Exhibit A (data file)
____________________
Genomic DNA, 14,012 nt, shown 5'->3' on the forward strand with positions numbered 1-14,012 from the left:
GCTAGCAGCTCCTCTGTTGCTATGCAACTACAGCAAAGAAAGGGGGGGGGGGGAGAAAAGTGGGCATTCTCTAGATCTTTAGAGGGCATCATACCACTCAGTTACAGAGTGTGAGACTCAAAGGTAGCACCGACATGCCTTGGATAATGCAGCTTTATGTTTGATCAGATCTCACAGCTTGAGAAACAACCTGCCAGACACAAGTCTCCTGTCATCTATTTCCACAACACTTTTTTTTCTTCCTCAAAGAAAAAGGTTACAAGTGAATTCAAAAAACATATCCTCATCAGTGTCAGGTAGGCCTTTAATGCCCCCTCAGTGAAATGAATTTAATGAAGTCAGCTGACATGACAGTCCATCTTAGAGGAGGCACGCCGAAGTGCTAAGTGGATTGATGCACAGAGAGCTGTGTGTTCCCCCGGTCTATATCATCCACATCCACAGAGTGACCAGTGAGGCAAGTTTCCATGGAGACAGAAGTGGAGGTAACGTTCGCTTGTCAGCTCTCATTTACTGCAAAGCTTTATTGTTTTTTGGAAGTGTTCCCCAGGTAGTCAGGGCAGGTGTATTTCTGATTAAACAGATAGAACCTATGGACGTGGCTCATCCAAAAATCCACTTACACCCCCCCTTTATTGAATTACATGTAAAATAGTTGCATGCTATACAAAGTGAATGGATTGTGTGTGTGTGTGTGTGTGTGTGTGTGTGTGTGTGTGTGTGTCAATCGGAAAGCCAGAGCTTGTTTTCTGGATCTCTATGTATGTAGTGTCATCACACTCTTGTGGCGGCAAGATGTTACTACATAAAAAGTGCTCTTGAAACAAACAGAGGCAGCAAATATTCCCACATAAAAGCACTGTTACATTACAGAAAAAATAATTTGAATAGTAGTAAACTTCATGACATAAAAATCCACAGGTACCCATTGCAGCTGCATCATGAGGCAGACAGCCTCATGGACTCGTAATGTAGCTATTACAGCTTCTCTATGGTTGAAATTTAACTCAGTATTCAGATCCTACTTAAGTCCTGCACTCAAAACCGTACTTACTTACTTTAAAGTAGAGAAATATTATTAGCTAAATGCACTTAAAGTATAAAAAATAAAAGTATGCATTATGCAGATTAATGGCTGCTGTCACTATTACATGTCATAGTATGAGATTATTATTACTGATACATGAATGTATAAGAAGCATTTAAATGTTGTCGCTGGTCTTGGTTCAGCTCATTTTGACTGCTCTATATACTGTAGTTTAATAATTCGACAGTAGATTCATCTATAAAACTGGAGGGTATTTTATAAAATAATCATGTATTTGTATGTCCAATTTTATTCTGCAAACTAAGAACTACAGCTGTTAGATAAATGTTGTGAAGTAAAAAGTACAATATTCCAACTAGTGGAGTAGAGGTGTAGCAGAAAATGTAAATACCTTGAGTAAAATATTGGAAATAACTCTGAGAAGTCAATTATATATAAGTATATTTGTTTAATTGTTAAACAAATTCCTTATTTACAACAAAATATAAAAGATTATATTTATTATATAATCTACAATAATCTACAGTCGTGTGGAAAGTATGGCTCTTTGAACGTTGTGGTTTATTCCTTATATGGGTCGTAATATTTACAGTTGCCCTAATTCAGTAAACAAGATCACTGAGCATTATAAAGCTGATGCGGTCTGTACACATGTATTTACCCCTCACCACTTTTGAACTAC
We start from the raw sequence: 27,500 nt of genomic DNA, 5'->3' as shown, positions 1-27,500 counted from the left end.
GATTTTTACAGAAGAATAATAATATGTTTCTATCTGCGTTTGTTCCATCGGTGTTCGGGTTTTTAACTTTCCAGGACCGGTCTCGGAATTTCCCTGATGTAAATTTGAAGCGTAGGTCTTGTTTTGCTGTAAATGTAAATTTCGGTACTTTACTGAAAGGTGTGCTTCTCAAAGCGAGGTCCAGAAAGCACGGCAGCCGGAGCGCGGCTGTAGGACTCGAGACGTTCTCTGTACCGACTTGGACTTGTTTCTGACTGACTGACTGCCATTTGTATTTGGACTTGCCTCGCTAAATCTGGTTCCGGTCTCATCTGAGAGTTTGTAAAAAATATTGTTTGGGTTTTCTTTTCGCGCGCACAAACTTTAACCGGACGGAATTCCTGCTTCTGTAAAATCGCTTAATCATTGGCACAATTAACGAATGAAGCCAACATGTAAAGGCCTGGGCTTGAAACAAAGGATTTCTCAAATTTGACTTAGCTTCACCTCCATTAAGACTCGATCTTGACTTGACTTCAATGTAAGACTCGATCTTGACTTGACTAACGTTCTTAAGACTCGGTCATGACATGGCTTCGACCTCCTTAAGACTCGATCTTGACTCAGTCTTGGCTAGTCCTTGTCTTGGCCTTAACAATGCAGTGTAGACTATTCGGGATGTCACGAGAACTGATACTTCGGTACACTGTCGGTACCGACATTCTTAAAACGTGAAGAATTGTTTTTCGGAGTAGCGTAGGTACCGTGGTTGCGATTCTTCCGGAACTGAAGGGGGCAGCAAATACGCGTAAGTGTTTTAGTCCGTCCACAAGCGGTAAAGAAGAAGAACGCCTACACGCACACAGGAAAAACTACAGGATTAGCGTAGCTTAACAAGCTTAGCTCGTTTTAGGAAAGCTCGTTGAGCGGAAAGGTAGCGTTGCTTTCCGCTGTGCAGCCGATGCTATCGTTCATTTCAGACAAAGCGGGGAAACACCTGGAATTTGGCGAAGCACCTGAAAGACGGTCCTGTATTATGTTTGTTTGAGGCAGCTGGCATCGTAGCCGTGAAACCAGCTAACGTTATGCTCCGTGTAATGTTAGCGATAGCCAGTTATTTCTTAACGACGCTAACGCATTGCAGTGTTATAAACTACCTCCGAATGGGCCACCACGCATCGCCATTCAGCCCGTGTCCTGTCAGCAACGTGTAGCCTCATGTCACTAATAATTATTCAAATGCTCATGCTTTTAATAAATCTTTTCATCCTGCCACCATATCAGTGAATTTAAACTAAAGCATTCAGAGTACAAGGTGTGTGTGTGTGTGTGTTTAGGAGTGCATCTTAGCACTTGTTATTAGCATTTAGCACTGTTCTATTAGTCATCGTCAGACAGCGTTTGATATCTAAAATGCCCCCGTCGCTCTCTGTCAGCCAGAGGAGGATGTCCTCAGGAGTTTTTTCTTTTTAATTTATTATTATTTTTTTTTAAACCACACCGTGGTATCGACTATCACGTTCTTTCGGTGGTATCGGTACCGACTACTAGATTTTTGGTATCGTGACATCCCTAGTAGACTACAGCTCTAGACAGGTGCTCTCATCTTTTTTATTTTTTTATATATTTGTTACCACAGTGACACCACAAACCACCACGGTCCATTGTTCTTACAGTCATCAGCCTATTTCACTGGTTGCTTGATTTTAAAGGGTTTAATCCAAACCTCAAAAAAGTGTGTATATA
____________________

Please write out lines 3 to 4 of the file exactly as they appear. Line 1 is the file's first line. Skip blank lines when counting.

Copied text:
We start from the raw sequence: 27,500 nt of genomic DNA, 5'->3' as shown, positions 1-27,500 counted from the left end.
GATTTTTACAGAAGAATAATAATATGTTTCTATCTGCGTTTGTTCCATCGGTGTTCGGGTTTTTAACTTTCCAGGACCGGTCTCGGAATTTCCCTGATGTAAATTTGAAGCGTAGGTCTTGTTTTGCTGTAAATGTAAATTTCGGTACTTTACTGAAAGGTGTGCTTCTCAAAGCGAGGTCCAGAAAGCACGGCAGCCGGAGCGCGGCTGTAGGACTCGAGACGTTCTCTGTACCGACTTGGACTTGTTTCTGACTGACTGACTGCCATTTGTATTTGGACTTGCCTCGCTAAATCTGGTTCCGGTCTCATCTGAGAGTTTGTAAAAAATATTGTTTGGGTTTTCTTTTCGCGCGCACAAACTTTAACCGGACGGAATTCCTGCTTCTGTAAAATCGCTTAATCATTGGCACAATTAACGAATGAAGCCAACATGTAAAGGCCTGGGCTTGAAACAAAGGATTTCTCAAATTTGACTTAGCTTCACCTCCATTAAGACTCGATCTTGACTTGACTTCAATGTAAGACTCGATCTTGACTTGACTAACGTTCTTAAGACTCGGTCATGACATGGCTTCGACCTCCTTAAGACTCGATCTTGACTCAGTCTTGGCTAGTCCTTGTCTTGGCCTTAACAATGCAGTGTAGACTATTCGGGATGTCACGAGAACTGATACTTCGGTACACTGTCGGTACCGACATTCTTAAAACGTGAAGAATTGTTTTTCGGAGTAGCGTAGGTACCGTGGTTGCGATTCTTCCGGAACTGAAGGGGGCAGCAAATACGCGTAAGTGTTTTAGTCCGTCCACAAGCGGTAAAGAAGAAGAACGCCTACACGCACACAGGAAAAACTACAGGATTAGCGTAGCTTAACAAGCTTAGCTCGTTTTAGGAAAGCTCGTTGAGCGGAAAGGTAGCGTTGCTTTCCGCTGTGCAGCCGATGCTATCGTTCATTTCAGACAAAGCGGGGAAACACCTGGAATTTGGCGAAGCACCTGAAAGACGGTCCTGTATTATGTTTGTTTGAGGCAGCTGGCATCGTAGCCGTGAAACCAGCTAACGTTATGCTCCGTGTAATGTTAGCGATAGCCAGTTATTTCTTAACGACGCTAACGCATTGCAGTGTTATAAACTACCTCCGAATGGGCCACCACGCATCGCCATTCAGCCCGTGTCCTGTCAGCAACGTGTAGCCTCATGTCACTAATAATTATTCAAATGCTCATGCTTTTAATAAATCTTTTCATCCTGCCACCATATCAGTGAATTTAAACTAAAGCATTCAGAGTACAAGGTGTGTGTGTGTGTGTGTTTAGGAGTGCATCTTAGCACTTGTTATTAGCATTTAGCACTGTTCTATTAGTCATCGTCAGACAGCGTTTGATATCTAAAATGCCCCCGTCGCTCTCTGTCAGCCAGAGGAGGATGTCCTCAGGAGTTTTTTCTTTTTAATTTATTATTATTTTTTTTTAAACCACACCGTGGTATCGACTATCACGTTCTTTCGGTGGTATCGGTACCGACTACTAGATTTTTGGTATCGTGACATCCCTAGTAGACTACAGCTCTAGACAGGTGCTCTCATCTTTTTTATTTTTTTATATATTTGTTACCACAGTGACACCACAAACCACCACGGTCCATTGTTCTTACAGTCATCAGCCTATTTCACTGGTTGCTTGATTTTAAAGGGTTTAATCCAAACCTCAAAAAAGTGTGTATATA